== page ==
"Our principles also state: `In our society, private corporations control the workplace and set the framework for all employees.' Does this no longer apply? Are we now bowing to corporations like Magna? Without the right to strike, there is no counter balance to that corporate power."

Cone Leaning Right

Benedict Arnold - ALHN Contact - Louis Quigley

Ethel and Julius Rosenberg

Alger Hiss

Tony Dionisio

TRAITOR
one who betrays another's trust or is false to an obligation or duty
2 : one who commits treason
 

betray
to lead astray; especially /
to deliver to an enemy by treachery

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Welcome to our web site!

STOP CANADIAN UNION "BOSS" DIONISIO

TONY DIONISIO WAS THE ONLY VOICE OF LOCAL 183 CONSTRUCTION UNION BASED IN TORONTO,ONTARIO FROM 1996 TO 2006. Within these ten years, what Tony Dionisio did?

He pull out from CLC!

He pull out from Building Trade!

He pull out from AFL-CIO!

He pull out from Labourer Parade!

He was after orginized labour force not unorganized! Therefore:

He fought with Carpenters Union!

He fought with Drywallers Union!

He fought with Painters Union!

He fought with Operators Union!

He fought with Teamsters Union!

He fought with Sheet Metal Union!

and many more and more...

Tony Dionisio is a very good friend with right wing politician of Canada!

John Tory

Jim Flaherty

Ernie Eves

Tony Clement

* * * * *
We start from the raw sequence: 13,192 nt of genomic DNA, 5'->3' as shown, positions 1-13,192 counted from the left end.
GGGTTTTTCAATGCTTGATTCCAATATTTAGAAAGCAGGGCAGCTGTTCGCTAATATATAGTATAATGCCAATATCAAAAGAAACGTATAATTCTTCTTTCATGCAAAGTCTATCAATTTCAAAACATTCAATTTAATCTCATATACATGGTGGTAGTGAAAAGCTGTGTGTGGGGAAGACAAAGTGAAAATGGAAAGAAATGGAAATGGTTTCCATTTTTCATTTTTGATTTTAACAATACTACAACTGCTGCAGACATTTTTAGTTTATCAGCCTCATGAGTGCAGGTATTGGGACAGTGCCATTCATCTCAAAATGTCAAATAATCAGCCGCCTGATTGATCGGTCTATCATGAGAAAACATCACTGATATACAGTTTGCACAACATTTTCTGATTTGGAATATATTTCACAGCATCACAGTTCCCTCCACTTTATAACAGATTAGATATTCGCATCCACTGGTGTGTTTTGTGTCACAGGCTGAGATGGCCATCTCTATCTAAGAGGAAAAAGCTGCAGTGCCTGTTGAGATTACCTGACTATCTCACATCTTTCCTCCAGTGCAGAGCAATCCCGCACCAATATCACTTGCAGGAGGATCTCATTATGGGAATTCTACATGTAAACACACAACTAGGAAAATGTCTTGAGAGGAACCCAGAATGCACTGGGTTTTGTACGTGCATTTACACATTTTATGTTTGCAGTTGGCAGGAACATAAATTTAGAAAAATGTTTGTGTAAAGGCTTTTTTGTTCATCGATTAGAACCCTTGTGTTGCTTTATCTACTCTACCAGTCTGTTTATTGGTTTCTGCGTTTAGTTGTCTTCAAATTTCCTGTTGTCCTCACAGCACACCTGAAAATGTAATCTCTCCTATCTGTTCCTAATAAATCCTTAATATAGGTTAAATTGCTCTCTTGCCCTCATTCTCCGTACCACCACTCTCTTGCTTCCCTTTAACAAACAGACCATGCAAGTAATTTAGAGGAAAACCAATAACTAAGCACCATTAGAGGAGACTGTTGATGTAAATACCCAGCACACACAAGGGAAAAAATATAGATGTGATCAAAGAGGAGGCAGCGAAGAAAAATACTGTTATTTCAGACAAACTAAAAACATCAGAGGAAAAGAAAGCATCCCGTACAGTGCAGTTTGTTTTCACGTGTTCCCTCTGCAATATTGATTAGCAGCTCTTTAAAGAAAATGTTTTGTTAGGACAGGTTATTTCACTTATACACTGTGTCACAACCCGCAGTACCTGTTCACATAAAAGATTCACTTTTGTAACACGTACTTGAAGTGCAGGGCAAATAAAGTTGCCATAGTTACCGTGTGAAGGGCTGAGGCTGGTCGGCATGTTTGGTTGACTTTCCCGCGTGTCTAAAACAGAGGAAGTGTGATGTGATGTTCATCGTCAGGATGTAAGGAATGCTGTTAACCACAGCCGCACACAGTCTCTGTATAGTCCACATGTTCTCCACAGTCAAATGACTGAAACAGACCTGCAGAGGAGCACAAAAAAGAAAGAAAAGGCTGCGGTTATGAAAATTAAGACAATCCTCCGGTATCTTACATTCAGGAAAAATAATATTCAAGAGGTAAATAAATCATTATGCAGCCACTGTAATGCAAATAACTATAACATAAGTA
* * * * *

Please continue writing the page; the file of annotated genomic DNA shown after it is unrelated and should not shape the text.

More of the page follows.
and many more and more...

He never liked NDP!

He is the King of Universe: Tony Dionisio!

When he aim to do something, he does not care the damage to any one!

Now he is out of office, collecting 100.000 dollar pension and attacking Local 183, eventgough he knows this fight can hurt members health benefit and pension. He does not care at all.

Worse part of all, he got the support of Buzz Hargrove.

Shame on you Buzz Hargrove!

Shame on you Buzz Hargrove!

Shame on you Buzz Hargrove!

Shame on you Buzz Hargrove!

Shame on you Buzz Hargrove!

Shame on you Buzz Hargrove!

Shame on you that you associate with an enemy of Labour Movement Of Canadian History!

 

Magna deal would make King smile

Column, Oct. 28


The deal between the CAW and Magna would indeed make William Lyon Mackenzie King happy, as it would the Axis leaders Thomas Walkom mentions. CAW president Buzz Hargrove has gone from providing a progressive leadership around a huge number of issues to slipping into the muck of lesser evils and accommodation of the wealthy. What a shame.


Mark Connery, Toronto


 
A new deal for labour?

Letter, Oct. 30


James McKenzie makes the case for the Magna/CAW deal with the observation that "workers don't join a union because they want to go on strike." This is true, and it's also generally true that countries do not build up an army so that they can immediately invade a neighbouring country. They do it for their security and to warn others that their intentions are serious.

I know of very few workers who welcome the prospect of a strike. On the other hand, there's nothing like a union getting a 90 per cent strike mandate from its members and using that fact to bargain a good deal without anyone having to hit the bricks.


Tim Heffernan, Toronto

 
CANADIAN CONSTRUCTION WORKERS' UNION
"Long live Bosses"
 

The Canadian labour movement should be lead by CCWU in the face of  governments, corporate  and the social and economic concerns of all workers. Organizing is destructive and divisive, also orginizing cost too much money to our allies(bosses). Raiding is great! Let us support,  make our corporate and their bosses grow.